SANTA CLARA, Calif. -- Since arriving in the NHL in 2009, San Jose Sharks center Logan Couture has watched 16 other teams play in outdoor games, some twice, all the while wishing and hoping he would one day get a chance to do what they were doing.
He gets that chance Saturday night at Levi's Stadium, and he couldn't ask for a bigger moment in the season to have it happen.
"It's more than just a hockey game," Couture said, "It's a massive hockey game."
He's spot on.
Everything about the 2015 Coors Light NHL Stadium Series game Saturday night between the Sharks and Los Angeles Kings (10 p.m. ET, NBCSN, CBC, TVA2) is different and bigger and brighter, except what's at stake.
It's still about two points, and no matter the atmosphere, the spectacle, the uniqueness of the event, and the once-in-a-lifetime experience factor, that's really all that matters to the Sharks and Kings at this point in the season. That's because two points are all that separates them from being in position for a Stanley Cup Playoff berth and being on the outside looking in.
The Sharks are in today with 68 points in 60 games; the Kings are out with 66 points in 57 games. A regulation win on Saturday will put the Kings in the second wild-card spot in the Western Conference and push the Sharks outside the playoff picture.
Never before has the NHL held an outdoor game that had the potential to affect the standings the way this game does. It's the first time two rivals competing for a playoff spot have met outdoors this late in the season.
"This is the biggest game of the season for us," Kings defenseman Drew Doughty said. "We're battling for a playoff spot and that's all we're worried about right now is making the playoffs, and right now they're in our way of making that jump."
The Sharks feel fortunate to get to this game fresh off a 5-2 road win against the Dallas Stars on Thursday. It was a stop-the-bleeding win for the woefully inconsistent Sharks, who had lost their previous two games and five of their previous six.
"It just made today better," Sharks coach Todd McLellan said after practice Friday. "When we woke up we felt a little better about ourselves and we could enjoy the day without a loss on our minds, and right now that's important for us."
The Kings are riding a six-game winning streak into the Stadium Series game, but considering where they were coming from all it has done is get them to within striking distance of a playoff spot. Prior to the winning streak, the Kings had lost three in a row and 12 of 15 games (3-7-5).
"We're working a lot harder and smarter, and emotionally we're there," Kings defenseman Jake Muzzin said. "We know what's at stake. We're a more desperate team right now, and we're beating other teams playing our way."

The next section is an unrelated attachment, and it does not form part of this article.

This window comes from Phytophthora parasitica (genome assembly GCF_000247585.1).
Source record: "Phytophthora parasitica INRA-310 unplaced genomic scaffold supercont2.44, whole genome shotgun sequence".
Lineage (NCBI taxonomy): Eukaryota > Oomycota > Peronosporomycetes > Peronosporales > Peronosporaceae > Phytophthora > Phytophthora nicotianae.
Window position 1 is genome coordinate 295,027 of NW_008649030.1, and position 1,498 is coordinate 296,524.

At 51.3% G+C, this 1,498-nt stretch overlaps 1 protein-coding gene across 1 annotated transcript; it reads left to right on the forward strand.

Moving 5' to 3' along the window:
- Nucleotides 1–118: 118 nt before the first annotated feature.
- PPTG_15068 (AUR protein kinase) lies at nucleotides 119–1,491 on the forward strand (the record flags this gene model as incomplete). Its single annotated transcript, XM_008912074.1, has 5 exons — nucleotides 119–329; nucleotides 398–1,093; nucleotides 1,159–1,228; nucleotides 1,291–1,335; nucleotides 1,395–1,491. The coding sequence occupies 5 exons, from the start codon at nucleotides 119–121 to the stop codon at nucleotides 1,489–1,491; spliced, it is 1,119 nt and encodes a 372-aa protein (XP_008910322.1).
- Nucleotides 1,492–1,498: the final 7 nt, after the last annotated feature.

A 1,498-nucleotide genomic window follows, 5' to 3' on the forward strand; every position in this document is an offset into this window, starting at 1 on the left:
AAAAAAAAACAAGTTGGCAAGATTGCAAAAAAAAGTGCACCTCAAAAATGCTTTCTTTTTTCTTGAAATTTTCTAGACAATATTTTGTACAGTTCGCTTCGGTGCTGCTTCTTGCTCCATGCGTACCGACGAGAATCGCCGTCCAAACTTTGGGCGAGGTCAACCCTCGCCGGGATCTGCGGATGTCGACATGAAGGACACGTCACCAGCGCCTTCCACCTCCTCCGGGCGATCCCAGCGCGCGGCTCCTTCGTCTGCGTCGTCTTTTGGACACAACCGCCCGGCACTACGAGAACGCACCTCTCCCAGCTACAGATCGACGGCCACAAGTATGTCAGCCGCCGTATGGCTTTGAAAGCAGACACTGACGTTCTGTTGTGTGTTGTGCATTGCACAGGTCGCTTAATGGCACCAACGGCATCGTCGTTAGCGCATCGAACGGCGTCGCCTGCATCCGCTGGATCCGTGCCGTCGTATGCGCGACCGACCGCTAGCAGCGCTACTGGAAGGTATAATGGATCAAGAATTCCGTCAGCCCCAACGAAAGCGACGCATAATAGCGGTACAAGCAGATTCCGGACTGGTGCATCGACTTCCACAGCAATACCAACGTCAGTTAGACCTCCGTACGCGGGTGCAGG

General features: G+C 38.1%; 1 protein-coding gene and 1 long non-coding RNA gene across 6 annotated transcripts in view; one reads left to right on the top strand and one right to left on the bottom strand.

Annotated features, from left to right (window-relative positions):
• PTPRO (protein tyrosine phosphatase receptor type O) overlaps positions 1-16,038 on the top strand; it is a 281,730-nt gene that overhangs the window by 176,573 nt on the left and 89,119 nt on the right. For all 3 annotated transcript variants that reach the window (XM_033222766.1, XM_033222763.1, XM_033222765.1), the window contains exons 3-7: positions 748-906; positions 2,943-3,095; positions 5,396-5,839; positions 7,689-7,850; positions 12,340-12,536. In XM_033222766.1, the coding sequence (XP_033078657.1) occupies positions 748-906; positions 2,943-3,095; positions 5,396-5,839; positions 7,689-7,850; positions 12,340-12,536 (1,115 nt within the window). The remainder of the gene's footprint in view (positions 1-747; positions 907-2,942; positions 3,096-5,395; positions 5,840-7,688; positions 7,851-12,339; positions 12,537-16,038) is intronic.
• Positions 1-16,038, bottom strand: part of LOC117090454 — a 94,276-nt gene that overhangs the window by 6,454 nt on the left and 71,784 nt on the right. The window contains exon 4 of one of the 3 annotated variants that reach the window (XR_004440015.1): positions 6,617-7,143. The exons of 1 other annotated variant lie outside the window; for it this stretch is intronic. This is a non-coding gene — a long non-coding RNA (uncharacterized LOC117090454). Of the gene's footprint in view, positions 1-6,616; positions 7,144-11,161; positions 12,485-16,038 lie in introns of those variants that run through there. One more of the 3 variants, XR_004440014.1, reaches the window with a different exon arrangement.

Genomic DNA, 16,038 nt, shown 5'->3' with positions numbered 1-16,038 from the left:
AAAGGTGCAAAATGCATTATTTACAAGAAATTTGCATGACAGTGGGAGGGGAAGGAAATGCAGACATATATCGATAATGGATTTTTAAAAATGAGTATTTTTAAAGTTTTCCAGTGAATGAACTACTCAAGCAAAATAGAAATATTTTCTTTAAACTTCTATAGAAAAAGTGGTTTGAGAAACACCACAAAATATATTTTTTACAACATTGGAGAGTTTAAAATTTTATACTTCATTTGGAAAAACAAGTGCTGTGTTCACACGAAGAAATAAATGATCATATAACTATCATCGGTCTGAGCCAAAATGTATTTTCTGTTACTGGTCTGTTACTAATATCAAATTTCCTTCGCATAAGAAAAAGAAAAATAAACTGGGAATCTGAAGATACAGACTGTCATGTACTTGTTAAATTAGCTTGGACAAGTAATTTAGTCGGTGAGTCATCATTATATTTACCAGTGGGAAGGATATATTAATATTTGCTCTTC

So that brings the Sharks and Kings to Saturday, to game day at Levi's Stadium, which brings up the concept of finding balance between taking it all in and focusing on the importance of the game.
The Kings feel they might have an advantage because they've been through this before. They played in a Stadium Series game last year at Dodger Stadium, where they were the home team against the Anaheim Ducks. They lost 3-0.
"It's obviously a little different because we've been through it," Muzzin said. "Last year was a little more exciting. I mean, we're still excited, but we understand what's at stake. The two points is what we need at the end of the night. Minus all the fans and hoopla, we need the two points."
The Sharks get the advantage of being the home team and thus sleeping in their own beds Friday night. But they are going through this for the first time and, like the Kings last season, they have been dealing with the outside distractions such as securing enough tickets for all the family and friends they have in town.
The players were hoping to have all of that taken care of before they went to bed Friday, because when they wake up Saturday they know they have to stop being sons and fathers and uncles and cousins and friends so they can become professional hockey players with a job to do.
"Today was a day for the families," Couture said following practice Friday. "Tomorrow is a day for this hockey team to go out and win."
The Sharks have done that twice in three games against the Kings this season, but it hardly makes up for what happened to them in the playoffs last season, when they blew a 3-0 lead in the Western Conference First Round and lost in seven games.
A win Saturday won't change anything about their historic collapse or serve as any type of retribution or revenge, but it will go a long toward securing a playoff berth this season and, potentially, keeping the Kings out of the postseason.
"When the puck drops, they're wearing black, white and silver, and we've got the teal on, and we're going to battle," McLellan said. "The players are intelligent people; they know where we are in the standings and they know how few games are left in the season. We only have 22 games left so it's an important night for us."
It's also one they'll never forget, regardless of the outcome. That's important too, but not as important as the win. The Kings can attest to that, considering their memories of the Stadium Series game last season at Dodger Stadium are bittersweet at best.
"Bad because we lost 3-0," Kings center Jarret Stoll said. "It was very cool playing in Dodger Stadium with all the history, but this year we just want to play well and win. Looking around at how big the stadium is, it's not a huge deal to us. We just want to play well and win. That's it."